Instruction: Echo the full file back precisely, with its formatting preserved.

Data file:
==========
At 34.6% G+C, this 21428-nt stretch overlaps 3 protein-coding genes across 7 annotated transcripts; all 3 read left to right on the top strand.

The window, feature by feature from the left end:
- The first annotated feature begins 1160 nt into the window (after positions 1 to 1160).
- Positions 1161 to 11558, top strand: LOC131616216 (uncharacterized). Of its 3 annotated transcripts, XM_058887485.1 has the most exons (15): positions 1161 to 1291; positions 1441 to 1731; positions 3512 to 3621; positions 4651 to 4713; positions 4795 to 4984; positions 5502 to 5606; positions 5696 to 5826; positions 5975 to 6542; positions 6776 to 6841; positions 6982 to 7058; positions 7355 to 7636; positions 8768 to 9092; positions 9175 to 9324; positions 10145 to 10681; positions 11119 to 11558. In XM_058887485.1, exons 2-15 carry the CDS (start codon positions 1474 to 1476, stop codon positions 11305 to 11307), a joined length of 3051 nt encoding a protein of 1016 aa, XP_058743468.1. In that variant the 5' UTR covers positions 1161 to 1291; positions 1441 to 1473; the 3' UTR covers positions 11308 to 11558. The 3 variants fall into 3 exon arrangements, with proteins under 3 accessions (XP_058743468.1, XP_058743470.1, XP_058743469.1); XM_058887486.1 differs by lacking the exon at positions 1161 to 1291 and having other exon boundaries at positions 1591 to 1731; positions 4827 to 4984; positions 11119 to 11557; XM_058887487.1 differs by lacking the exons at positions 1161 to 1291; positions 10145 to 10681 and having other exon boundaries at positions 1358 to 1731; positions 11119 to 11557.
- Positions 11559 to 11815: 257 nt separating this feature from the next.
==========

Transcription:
At 34.6% G+C, this 21428-nt stretch overlaps 3 protein-coding genes across 7 annotated transcripts; all 3 read left to right on the top strand.

The window, feature by feature from the left end:
- The first annotated feature begins 1160 nt into the window (after positions 1 to 1160).
- Positions 1161 to 11558, top strand: LOC131616216 (uncharacterized). Of its 3 annotated transcripts, XM_058887485.1 has the most exons (15): positions 1161 to 1291; positions 1441 to 1731; positions 3512 to 3621; positions 4651 to 4713; positions 4795 to 4984; positions 5502 to 5606; positions 5696 to 5826; positions 5975 to 6542; positions 6776 to 6841; positions 6982 to 7058; positions 7355 to 7636; positions 8768 to 9092; positions 9175 to 9324; positions 10145 to 10681; positions 11119 to 11558. In XM_058887485.1, exons 2-15 carry the CDS (start codon positions 1474 to 1476, stop codon positions 11305 to 11307), a joined length of 3051 nt encoding a protein of 1016 aa, XP_058743468.1. In that variant the 5' UTR covers positions 1161 to 1291; positions 1441 to 1473; the 3' UTR covers positions 11308 to 11558. The 3 variants fall into 3 exon arrangements, with proteins under 3 accessions (XP_058743468.1, XP_058743470.1, XP_058743469.1); XM_058887486.1 differs by lacking the exon at positions 1161 to 1291 and having other exon boundaries at positions 1591 to 1731; positions 4827 to 4984; positions 11119 to 11557; XM_058887487.1 differs by lacking the exons at positions 1161 to 1291; positions 10145 to 10681 and having other exon boundaries at positions 1358 to 1731; positions 11119 to 11557.
- Positions 11559 to 11815: 257 nt separating this feature from the next.